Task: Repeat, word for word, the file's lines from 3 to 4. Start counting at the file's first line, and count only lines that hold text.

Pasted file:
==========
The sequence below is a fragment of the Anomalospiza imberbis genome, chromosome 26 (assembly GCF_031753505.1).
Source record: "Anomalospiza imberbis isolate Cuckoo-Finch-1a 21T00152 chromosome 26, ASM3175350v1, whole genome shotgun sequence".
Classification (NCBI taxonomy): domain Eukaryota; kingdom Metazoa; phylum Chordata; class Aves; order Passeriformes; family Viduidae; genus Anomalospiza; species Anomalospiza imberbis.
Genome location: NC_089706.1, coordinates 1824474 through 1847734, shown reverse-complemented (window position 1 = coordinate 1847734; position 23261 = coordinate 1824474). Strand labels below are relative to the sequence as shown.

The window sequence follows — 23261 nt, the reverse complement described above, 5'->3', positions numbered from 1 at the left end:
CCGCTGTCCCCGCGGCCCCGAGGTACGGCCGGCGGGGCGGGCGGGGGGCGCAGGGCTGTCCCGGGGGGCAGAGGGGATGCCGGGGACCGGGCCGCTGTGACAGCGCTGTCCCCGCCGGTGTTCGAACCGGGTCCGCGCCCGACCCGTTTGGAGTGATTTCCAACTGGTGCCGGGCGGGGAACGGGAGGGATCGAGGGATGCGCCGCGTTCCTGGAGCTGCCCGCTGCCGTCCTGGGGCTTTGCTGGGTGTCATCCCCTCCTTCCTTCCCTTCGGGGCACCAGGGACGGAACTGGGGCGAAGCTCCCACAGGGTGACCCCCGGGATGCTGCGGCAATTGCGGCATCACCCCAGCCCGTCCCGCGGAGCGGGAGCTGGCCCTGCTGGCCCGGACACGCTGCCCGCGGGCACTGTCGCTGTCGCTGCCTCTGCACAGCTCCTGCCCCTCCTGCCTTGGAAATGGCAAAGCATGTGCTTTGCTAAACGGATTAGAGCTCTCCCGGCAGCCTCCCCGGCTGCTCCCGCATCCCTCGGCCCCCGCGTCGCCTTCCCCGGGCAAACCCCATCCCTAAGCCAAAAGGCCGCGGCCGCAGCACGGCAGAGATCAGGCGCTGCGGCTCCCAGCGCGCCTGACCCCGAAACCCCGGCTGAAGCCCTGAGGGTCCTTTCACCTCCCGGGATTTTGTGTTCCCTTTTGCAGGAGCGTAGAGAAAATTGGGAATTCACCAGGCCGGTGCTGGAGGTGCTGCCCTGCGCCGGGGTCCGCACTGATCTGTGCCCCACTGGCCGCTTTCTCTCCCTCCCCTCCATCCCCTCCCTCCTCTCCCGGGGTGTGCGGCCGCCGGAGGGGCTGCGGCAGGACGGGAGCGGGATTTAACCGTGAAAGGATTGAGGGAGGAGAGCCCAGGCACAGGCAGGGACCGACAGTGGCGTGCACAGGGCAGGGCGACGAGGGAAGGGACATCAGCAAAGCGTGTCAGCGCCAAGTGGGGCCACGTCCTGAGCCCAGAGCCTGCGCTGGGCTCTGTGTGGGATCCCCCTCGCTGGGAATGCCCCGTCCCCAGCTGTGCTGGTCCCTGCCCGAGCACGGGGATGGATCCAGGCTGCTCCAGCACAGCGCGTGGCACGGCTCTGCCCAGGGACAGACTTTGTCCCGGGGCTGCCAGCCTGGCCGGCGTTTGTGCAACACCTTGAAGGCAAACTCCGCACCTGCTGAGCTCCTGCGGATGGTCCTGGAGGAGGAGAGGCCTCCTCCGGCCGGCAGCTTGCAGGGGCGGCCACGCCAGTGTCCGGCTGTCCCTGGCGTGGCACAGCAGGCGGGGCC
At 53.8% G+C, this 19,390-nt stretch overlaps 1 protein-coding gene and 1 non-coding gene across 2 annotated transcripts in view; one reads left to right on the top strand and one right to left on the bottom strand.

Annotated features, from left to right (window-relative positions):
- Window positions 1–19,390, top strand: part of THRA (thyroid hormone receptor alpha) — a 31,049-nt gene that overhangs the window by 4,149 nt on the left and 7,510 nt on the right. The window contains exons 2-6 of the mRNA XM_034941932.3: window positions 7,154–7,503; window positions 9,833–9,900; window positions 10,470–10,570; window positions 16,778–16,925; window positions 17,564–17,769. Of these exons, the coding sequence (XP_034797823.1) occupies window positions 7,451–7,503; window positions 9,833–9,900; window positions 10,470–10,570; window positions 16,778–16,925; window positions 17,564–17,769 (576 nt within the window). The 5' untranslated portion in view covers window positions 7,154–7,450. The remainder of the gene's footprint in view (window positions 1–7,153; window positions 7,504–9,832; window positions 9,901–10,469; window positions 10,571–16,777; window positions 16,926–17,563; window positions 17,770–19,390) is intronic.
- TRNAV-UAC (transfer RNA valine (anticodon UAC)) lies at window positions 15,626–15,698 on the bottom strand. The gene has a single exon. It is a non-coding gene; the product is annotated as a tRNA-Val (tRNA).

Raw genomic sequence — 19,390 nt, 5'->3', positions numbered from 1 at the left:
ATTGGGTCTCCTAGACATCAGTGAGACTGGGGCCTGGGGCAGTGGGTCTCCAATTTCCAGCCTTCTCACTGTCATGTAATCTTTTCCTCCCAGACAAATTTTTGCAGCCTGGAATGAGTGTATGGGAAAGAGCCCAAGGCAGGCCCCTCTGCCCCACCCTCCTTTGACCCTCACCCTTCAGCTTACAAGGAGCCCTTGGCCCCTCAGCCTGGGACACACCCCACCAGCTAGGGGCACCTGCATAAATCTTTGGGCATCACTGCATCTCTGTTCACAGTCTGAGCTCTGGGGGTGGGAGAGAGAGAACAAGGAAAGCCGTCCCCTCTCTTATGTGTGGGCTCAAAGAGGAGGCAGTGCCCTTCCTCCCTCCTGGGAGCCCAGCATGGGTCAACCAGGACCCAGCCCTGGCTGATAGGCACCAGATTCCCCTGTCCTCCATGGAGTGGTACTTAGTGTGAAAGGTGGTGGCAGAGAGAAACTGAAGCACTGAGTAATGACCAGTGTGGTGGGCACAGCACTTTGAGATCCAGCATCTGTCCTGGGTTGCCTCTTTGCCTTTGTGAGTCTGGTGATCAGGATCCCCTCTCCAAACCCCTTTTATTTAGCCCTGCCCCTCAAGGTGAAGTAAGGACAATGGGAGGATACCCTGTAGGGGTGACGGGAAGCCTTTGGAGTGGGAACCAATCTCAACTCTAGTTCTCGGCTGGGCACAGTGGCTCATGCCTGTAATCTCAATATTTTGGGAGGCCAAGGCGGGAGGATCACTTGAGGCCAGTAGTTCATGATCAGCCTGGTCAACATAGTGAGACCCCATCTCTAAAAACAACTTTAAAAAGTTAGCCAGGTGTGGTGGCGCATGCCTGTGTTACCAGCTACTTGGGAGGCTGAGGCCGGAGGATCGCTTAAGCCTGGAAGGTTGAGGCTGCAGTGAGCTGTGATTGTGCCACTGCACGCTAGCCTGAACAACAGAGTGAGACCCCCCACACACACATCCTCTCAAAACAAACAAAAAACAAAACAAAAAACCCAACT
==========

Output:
Classification (NCBI taxonomy): domain Eukaryota; kingdom Metazoa; phylum Chordata; class Aves; order Passeriformes; family Viduidae; genus Anomalospiza; species Anomalospiza imberbis.
Genome location: NC_089706.1, coordinates 1824474 through 1847734, shown reverse-complemented (window position 1 = coordinate 1847734; position 23261 = coordinate 1824474). Strand labels below are relative to the sequence as shown.